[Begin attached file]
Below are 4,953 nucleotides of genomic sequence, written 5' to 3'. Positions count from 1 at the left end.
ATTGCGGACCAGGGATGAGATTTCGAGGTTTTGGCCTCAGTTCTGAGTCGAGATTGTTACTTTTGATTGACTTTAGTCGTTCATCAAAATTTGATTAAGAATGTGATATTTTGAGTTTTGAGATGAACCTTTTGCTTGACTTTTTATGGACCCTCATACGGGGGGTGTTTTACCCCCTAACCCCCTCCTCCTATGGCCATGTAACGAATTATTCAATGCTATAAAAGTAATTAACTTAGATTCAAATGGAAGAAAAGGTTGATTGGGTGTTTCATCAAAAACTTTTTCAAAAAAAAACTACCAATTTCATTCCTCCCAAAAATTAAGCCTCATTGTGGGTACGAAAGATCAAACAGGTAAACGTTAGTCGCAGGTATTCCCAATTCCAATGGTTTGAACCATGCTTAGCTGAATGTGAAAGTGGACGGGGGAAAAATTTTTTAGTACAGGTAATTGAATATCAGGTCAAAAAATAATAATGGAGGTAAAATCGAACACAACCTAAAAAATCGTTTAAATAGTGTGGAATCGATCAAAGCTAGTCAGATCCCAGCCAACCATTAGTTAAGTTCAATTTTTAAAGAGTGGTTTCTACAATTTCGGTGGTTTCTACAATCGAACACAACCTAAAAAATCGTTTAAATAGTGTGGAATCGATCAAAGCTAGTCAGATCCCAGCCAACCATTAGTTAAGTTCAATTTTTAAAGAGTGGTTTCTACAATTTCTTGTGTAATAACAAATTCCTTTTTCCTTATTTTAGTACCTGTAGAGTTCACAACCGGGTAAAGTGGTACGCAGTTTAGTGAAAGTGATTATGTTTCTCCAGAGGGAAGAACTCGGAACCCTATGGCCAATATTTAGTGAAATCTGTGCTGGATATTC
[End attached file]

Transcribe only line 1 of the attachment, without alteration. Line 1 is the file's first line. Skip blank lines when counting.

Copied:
Below are 4,953 nucleotides of genomic sequence, written 5' to 3'. Positions count from 1 at the left end.